“It is im­por­tant to show the world that we’re still work­ing with U.S. states,” said Cather­ine McKenna, Canada’s min­is­ter of en­vi­ron­ment and cli­mate change, in an in­ter­view. “There re­ally are prac­ti­cal things we can do to­gether.”

There were even a few sub­stan­tive pol­icy an­nounce­ments. Cal­i­for­nia, New York, Mary­land and Con­necti­cut said they would craft new reg­u­la­tions to cur­tail hy­droflu­o­ro­car­bons, the highly po­tent green­house gasses used in air-con­di­tion­ers and re­frig­er­a­tors. In 2016, na­tions agreed on a treaty to phase out th­ese gases, but Trump has not sub­mit­ted the pact for rat­i­fi­ca­tion or writ­ten fed­eral reg­u­la­tions.

While busi­nesses would pre­fer a sin­gle fed­eral stan­dard, even a few states act­ing to­gether could cre­ate a sig­nif­i­cant mar­ket for cleaner al­ter­na­tives to HFCs, said Caro­line Davidson-Hood, gen­eral coun­sel for the Air-Con­di­tion­ing, Heat­ing, and Re­frig­er­a­tion In­sti­tute, an in­dus­try group.

Yet for all that, lo­cal lead­ers in the United States who have promised to up­hold the Paris cli­mate agree­ment still face an up­hill bat­tle.

Their coali­tion — which now con­sists of 16 states, Puerto Rico, hun­dreds of cities and nearly 2,000 busi­nesses — has vowed to press ahead with cli­mate ac­tion and en­sure that the United States meets former Pres­i­dent Barack Obama’s Paris pledge to cut green­house gas emis­sions 26 to 28 per­cent be­low 2005 lev­els by 2025.

A new report com­mis­sioned by the group found, how­ever, that U.S. emis­sions are on track to fall only about 17 per­cent over that span.


While the Cal­i­for­nia con­fer­ence did see a flurry of an­nounce­ments by states, cities and busi­nesses from around the world, some of them seemed more as­pi­ra­tional than any­thing else, at least for now. It is un­likely this meet­ing, by it­self, will dras­ti­cally al­ter the tra­jec­tory of the world’s emis­sions.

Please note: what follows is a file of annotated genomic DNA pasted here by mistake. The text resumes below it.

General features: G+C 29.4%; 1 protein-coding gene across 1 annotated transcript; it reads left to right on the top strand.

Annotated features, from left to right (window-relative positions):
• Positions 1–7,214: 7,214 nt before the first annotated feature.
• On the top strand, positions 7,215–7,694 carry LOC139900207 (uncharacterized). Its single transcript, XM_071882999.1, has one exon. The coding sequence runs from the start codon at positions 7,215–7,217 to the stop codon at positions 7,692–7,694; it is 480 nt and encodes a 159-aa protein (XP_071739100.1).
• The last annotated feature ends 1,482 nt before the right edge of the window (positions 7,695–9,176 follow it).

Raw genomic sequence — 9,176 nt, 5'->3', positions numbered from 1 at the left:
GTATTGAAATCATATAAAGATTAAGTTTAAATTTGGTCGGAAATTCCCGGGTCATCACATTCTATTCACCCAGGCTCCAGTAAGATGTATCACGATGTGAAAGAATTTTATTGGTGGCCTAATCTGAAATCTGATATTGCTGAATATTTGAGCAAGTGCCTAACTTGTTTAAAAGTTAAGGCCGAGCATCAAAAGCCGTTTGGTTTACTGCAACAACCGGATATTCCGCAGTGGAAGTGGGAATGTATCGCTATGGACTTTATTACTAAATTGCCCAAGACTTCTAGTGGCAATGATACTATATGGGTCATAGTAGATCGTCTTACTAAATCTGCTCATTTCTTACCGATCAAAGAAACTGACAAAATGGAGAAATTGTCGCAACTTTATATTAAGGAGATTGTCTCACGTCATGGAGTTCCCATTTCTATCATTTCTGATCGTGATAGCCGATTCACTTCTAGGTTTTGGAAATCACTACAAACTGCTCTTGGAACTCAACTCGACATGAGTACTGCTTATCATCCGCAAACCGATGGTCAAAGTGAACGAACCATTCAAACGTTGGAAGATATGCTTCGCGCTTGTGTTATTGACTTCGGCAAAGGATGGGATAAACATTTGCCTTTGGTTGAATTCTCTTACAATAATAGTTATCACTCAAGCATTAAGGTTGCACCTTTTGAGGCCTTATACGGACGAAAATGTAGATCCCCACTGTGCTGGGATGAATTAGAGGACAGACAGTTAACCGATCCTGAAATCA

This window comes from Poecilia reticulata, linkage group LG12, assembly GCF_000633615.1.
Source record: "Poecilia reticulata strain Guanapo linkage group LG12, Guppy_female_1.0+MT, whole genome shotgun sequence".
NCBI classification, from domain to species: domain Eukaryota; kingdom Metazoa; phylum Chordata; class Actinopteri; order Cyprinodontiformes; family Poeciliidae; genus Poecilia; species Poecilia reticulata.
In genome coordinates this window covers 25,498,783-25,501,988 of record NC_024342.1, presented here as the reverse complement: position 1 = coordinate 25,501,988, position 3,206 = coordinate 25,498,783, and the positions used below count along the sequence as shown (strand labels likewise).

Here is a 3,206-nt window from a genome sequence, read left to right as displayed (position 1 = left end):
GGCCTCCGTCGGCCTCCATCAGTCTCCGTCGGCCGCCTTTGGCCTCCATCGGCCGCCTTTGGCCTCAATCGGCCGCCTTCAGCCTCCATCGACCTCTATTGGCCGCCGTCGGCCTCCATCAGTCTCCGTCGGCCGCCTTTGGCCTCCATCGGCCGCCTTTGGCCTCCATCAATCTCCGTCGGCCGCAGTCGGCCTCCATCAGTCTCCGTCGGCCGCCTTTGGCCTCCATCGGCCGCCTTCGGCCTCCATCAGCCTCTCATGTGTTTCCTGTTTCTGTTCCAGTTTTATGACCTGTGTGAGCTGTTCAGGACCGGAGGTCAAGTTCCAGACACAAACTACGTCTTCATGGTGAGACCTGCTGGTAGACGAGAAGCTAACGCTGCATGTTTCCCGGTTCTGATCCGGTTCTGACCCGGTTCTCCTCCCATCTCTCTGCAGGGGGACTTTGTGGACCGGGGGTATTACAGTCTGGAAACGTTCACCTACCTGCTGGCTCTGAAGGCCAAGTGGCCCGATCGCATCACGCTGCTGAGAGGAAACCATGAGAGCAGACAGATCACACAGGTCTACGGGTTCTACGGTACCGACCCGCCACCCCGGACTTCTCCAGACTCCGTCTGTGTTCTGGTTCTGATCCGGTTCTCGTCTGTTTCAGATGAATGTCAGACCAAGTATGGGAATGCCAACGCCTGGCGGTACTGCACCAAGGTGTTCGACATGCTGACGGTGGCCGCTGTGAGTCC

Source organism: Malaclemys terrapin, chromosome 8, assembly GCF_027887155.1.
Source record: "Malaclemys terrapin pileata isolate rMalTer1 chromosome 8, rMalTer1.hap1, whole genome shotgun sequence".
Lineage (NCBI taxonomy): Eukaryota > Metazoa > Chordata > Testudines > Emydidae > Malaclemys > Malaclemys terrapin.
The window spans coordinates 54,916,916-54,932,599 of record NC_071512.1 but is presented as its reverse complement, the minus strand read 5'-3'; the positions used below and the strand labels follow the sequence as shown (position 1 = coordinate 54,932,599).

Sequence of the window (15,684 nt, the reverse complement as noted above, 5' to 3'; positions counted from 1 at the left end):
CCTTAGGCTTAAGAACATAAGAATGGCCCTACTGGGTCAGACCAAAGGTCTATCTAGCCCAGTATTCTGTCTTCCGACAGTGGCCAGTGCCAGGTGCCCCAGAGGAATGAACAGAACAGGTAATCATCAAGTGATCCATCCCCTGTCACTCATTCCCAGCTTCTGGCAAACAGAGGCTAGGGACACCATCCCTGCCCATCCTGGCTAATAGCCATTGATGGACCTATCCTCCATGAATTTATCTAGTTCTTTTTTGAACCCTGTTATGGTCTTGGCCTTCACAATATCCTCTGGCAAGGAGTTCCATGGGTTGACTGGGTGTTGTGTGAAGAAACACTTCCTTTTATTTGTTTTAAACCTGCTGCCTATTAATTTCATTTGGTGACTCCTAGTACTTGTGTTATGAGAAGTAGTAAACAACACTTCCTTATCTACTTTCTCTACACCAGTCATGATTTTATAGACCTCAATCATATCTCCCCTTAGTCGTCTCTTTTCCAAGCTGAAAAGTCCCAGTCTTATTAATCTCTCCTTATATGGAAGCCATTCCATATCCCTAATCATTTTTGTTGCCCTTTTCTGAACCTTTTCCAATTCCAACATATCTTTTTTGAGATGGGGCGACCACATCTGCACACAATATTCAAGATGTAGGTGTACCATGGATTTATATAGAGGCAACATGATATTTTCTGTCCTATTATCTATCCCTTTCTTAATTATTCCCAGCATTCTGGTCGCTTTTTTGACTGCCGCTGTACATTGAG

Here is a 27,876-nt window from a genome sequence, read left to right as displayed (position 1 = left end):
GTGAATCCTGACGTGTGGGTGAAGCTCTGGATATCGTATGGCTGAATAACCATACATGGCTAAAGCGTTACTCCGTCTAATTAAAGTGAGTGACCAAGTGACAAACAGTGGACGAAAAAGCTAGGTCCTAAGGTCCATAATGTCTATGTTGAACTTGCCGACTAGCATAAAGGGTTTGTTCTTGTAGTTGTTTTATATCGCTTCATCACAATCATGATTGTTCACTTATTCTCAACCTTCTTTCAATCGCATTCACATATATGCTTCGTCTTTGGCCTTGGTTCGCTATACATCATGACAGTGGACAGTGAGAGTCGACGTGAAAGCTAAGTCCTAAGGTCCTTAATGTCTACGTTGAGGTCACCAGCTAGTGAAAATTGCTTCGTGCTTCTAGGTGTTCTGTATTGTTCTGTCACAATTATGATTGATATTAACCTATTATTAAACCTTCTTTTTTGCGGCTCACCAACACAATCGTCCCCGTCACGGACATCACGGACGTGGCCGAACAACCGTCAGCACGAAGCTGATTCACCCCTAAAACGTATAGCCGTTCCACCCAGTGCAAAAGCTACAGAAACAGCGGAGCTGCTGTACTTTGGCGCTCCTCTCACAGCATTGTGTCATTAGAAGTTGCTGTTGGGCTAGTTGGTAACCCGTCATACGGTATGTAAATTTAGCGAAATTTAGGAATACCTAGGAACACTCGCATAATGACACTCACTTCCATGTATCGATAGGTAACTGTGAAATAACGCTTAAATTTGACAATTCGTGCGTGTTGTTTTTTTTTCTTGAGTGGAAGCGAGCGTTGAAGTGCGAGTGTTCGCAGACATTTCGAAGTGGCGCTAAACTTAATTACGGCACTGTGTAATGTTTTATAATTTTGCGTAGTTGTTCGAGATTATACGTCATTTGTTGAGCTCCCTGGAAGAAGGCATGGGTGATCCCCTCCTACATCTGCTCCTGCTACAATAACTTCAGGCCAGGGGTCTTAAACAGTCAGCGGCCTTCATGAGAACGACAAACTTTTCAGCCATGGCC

For ex­am­ple, may­ors from dozens of the world’s largest cities promised to cut the amount of trash they send to land­fills in half, build more car­bon-neu­tral build­ings and en­cour­age walk­ing and cy­cling in their cities over the next few decades. But how well th­ese may­ors fol­low through re­mains to be seen.

De­spite ques­tions like that, how­ever, some an­a­lysts made a case that one big ben­e­fit of the con­fer­ence could be to gen­er­ate a broader sense of mo­men­tum around ac­tion on clean en­ergy and global warm­ing as U.N. cli­mate ne­go­ti­a­tions are en­ter­ing a par­tic­u­larly dif­fi­cult phase.

In De­cem­ber, coun­tries will meet in Poland to fi­nal­ize a “rule book” for im­ple­ment­ing the Paris Agree­ment — touch­ing on con­tentious top­ics like how to track and ver­ify emis­sions cuts. Over the next two years, many na­tions will then have to de­cide whether to strengthen their na­tional pledges on cli­mate ac­tion, which are cur­rently far too weak to avoid dras­tic warm­ing.

Yet pre­lim­i­nary ne­go­ti­a­tions around those is­sues fell into dis­ar­ray at talks in Bangkok this month, as poorer coun­tries ac­cused wealth­ier na­tions, in­clud­ing the United States, of reneg­ing on their prom­ises for fi­nan­cial aid to fight cli­mate change.

“The U.N. talks are still locked in this fin­ger-point­ing dy­namic, where peo­ple act as if tack­ling cli­mate change is a zero-sum game,” said Alden Meyer, di­rec­tor of pol­icy and strat­egy for the Union of Con­cerned Sci­en­tists, who had flown to San Fran­cisco from the Bangkok talks.